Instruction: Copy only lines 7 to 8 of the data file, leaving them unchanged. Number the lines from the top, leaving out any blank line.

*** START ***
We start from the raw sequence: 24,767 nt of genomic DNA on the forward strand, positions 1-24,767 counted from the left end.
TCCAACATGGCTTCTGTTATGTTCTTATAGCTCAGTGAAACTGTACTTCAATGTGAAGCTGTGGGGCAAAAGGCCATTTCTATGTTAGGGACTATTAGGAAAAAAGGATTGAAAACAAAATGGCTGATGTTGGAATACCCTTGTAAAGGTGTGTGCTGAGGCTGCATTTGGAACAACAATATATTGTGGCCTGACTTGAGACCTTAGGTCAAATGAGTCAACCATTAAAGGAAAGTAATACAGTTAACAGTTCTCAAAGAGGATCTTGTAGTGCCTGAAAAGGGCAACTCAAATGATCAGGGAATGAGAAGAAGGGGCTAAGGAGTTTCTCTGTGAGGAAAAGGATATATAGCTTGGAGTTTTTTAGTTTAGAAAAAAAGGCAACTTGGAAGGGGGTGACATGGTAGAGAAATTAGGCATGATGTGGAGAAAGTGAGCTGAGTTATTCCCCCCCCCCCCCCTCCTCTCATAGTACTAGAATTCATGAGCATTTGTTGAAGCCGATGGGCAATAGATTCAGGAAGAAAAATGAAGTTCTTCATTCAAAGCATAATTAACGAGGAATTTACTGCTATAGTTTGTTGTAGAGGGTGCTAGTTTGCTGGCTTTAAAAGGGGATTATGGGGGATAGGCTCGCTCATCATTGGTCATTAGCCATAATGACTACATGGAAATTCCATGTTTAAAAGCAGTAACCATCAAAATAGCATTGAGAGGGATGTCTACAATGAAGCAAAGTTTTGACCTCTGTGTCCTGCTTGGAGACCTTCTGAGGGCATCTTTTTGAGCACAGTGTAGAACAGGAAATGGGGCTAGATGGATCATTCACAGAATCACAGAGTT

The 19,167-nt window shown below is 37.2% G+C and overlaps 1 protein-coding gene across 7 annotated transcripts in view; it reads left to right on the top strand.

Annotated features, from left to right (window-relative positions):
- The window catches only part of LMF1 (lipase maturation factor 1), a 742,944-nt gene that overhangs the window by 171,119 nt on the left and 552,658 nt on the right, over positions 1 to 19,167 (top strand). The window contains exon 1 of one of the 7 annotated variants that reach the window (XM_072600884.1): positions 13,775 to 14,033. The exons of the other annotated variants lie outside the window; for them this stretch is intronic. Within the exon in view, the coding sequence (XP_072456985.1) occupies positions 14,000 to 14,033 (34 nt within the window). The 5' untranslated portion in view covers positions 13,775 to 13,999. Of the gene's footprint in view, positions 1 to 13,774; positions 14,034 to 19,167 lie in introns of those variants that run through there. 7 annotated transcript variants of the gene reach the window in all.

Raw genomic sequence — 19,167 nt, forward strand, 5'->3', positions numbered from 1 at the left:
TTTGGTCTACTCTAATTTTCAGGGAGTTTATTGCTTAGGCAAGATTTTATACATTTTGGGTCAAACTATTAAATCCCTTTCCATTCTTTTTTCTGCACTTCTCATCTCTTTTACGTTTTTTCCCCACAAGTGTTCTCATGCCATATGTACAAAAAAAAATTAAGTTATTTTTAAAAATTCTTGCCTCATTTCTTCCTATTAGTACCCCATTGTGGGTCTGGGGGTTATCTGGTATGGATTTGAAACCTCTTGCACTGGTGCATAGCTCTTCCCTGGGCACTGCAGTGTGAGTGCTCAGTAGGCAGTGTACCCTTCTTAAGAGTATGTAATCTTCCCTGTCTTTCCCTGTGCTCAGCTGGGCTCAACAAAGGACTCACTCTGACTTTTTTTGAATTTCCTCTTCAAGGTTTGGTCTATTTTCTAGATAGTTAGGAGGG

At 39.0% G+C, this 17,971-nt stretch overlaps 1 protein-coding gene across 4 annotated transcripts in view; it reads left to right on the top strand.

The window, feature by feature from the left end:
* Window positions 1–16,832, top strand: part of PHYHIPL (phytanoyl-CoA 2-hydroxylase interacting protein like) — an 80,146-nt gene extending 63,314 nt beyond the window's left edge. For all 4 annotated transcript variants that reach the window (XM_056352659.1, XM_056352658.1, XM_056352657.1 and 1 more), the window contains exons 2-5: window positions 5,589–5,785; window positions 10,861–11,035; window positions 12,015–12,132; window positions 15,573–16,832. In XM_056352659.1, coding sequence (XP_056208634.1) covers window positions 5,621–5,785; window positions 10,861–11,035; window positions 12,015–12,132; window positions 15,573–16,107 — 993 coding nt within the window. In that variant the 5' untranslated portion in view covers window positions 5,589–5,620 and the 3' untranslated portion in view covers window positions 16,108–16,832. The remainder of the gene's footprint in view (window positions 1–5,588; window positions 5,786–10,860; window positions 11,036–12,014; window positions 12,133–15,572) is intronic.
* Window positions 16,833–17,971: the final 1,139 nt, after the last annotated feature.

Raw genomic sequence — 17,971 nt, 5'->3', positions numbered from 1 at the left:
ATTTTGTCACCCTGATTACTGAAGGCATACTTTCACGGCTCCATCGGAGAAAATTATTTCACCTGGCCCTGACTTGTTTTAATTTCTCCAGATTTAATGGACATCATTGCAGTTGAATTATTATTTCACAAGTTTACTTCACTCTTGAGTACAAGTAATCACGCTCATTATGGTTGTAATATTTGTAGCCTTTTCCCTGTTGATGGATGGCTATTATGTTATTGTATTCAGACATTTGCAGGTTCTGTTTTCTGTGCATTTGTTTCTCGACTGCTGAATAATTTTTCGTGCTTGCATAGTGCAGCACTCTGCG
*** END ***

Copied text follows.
TTTGGTCTACTCTAATTTTCAGGGAGTTTATTGCTTAGGCAAGATTTTATACATTTTGGGTCAAACTATTAAATCCCTTTCCATTCTTTTTTCTGCACTTCTCATCTCTTTTACGTTTTTTCCCCACAAGTGTTCTCATGCCATATGTACAAAAAAAAATTAAGTTATTTTTAAAAATTCTTGCCTCATTTCTTCCTATTAGTACCCCATTGTGGGTCTGGGGGTTATCTGGTATGGATTTGAAACCTCTTGCACTGGTGCATAGCTCTTCCCTGGGCACTGCAGTGTGAGTGCTCAGTAGGCAGTGTACCCTTCTTAAGAGTATGTAATCTTCCCTGTCTTTCCCTGTGCTCAGCTGGGCTCAACAAAGGACTCACTCTGACTTTTTTTGAATTTCCTCTTCAAGGTTTGGTCTATTTTCTAGATAGTTAGGAGGG

At 39.0% G+C, this 17,971-nt stretch overlaps 1 protein-coding gene across 4 annotated transcripts in view; it reads left to right on the top strand.